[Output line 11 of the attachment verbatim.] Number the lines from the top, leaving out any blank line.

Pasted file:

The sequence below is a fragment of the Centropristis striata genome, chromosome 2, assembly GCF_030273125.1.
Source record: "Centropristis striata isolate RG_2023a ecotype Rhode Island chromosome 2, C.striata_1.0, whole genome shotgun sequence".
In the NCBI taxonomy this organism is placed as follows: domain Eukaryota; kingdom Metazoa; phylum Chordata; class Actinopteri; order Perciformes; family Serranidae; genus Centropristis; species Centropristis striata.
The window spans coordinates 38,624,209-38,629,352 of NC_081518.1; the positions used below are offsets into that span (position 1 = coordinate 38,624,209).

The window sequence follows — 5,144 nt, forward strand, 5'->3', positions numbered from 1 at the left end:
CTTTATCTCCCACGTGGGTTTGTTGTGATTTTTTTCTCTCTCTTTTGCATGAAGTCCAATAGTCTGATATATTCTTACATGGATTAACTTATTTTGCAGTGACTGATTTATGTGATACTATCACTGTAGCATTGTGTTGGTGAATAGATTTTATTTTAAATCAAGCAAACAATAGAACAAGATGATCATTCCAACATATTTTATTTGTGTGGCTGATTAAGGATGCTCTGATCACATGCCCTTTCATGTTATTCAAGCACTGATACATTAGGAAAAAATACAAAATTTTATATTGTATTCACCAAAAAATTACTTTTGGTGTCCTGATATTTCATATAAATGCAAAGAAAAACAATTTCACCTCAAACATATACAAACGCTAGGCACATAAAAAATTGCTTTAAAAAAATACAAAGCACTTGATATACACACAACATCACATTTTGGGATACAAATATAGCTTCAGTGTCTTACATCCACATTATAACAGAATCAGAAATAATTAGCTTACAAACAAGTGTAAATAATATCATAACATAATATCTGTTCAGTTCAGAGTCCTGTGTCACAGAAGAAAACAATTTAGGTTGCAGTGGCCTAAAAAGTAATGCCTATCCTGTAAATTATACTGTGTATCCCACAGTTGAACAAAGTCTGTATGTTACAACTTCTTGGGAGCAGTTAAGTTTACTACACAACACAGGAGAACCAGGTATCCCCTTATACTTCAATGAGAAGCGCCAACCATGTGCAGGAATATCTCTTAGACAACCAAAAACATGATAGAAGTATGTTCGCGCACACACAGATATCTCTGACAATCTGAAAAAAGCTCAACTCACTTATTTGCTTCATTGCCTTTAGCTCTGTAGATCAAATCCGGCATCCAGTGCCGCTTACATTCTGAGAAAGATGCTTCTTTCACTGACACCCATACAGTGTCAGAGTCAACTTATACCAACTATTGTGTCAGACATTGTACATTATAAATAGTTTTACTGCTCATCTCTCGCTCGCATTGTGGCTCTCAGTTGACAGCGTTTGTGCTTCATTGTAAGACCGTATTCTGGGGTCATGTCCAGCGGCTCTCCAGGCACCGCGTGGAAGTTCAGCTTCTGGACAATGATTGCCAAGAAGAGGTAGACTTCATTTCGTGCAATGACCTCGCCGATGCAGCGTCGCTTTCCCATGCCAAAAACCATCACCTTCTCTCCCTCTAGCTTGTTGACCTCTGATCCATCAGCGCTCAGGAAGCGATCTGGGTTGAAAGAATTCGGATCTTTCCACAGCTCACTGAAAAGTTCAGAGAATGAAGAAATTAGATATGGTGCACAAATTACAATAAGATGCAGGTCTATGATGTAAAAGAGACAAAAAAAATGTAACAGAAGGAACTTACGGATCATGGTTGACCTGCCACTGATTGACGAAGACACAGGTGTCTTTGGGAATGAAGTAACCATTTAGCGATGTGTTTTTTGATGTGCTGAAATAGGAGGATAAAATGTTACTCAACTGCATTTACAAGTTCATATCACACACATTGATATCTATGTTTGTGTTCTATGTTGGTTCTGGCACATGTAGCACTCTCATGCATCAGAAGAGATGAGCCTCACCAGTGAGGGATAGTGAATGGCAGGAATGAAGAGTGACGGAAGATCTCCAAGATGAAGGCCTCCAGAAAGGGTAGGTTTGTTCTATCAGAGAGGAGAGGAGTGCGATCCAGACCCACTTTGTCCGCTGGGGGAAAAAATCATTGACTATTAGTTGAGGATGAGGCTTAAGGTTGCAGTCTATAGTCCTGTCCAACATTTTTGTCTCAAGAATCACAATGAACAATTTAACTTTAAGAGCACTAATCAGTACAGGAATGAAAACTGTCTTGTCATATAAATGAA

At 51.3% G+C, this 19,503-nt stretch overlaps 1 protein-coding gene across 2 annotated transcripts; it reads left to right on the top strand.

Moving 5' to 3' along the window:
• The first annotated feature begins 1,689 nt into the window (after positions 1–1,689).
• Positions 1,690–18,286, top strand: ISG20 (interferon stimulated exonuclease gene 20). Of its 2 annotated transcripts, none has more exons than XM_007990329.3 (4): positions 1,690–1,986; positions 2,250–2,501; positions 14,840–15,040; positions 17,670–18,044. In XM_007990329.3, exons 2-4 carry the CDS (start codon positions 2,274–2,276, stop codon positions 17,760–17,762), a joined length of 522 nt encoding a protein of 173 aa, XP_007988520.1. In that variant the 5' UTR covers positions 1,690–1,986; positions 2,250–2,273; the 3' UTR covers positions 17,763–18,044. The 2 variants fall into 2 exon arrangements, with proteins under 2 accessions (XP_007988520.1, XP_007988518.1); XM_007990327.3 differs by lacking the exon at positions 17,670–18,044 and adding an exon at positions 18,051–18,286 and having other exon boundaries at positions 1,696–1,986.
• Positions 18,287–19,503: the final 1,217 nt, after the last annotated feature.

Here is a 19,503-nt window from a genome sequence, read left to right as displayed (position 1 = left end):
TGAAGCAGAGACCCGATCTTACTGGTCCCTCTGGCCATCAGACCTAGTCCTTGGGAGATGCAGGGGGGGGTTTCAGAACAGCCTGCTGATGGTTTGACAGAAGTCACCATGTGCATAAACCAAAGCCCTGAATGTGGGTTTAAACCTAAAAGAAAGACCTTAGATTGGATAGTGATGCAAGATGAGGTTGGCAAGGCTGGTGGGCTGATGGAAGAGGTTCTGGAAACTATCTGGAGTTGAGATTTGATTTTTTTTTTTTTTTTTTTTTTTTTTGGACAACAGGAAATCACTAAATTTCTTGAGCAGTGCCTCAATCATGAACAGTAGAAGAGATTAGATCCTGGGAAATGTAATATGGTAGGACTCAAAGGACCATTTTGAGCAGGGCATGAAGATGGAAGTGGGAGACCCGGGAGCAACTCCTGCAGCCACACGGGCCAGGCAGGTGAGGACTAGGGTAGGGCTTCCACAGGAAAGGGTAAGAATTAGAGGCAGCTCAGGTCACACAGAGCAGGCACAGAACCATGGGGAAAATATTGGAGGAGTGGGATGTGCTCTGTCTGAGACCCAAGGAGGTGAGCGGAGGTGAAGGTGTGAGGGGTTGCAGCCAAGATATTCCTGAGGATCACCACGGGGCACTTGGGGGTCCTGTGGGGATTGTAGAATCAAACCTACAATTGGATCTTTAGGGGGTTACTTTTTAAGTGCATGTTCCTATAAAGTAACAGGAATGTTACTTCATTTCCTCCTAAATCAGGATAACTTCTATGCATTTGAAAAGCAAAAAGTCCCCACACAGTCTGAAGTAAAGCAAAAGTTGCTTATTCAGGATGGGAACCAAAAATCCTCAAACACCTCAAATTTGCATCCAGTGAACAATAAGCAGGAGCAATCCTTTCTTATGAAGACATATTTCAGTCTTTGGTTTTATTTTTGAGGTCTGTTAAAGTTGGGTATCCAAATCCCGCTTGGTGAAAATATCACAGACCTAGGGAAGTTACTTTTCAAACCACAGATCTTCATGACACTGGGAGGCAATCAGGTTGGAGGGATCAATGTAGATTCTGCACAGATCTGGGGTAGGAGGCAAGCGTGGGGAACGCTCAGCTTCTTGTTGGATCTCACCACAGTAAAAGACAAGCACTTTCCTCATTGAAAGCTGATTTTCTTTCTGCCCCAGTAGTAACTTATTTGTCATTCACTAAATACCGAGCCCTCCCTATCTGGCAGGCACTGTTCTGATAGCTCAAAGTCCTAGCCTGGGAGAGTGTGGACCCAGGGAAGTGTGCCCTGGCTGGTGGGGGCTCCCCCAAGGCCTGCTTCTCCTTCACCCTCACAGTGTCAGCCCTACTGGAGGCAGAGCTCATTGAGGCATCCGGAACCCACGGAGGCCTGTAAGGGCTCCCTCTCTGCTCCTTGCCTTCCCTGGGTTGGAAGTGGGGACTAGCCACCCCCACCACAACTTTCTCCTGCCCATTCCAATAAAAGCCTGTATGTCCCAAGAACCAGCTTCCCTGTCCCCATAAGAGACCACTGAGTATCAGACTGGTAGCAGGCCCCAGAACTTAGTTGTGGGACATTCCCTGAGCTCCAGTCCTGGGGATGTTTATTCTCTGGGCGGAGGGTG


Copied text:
• Positions 18,287–19,503: the final 1,217 nt, after the last annotated feature.